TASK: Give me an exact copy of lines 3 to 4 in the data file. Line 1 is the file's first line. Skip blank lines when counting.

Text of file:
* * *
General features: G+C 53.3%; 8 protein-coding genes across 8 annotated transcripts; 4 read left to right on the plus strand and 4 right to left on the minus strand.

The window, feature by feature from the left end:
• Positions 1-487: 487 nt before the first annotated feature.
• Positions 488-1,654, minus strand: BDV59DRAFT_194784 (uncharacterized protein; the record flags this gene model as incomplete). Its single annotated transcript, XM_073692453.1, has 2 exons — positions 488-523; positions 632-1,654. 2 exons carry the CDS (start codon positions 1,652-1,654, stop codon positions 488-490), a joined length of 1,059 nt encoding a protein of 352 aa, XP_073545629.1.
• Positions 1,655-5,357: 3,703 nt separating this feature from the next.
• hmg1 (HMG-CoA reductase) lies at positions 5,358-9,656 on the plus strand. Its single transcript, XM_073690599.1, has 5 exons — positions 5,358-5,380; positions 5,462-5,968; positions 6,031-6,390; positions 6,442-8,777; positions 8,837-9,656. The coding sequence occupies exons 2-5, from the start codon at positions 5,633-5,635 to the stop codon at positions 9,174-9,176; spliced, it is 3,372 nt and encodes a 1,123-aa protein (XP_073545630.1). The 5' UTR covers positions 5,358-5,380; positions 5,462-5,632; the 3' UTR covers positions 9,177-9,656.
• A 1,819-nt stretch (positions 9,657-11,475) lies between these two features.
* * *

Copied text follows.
• Positions 1-487: 487 nt before the first annotated feature.
• Positions 488-1,654, minus strand: BDV59DRAFT_194784 (uncharacterized protein; the record flags this gene model as incomplete). Its single annotated transcript, XM_073692453.1, has 2 exons — positions 488-523; positions 632-1,654. 2 exons carry the CDS (start codon positions 1,652-1,654, stop codon positions 488-490), a joined length of 1,059 nt encoding a protein of 352 aa, XP_073545629.1.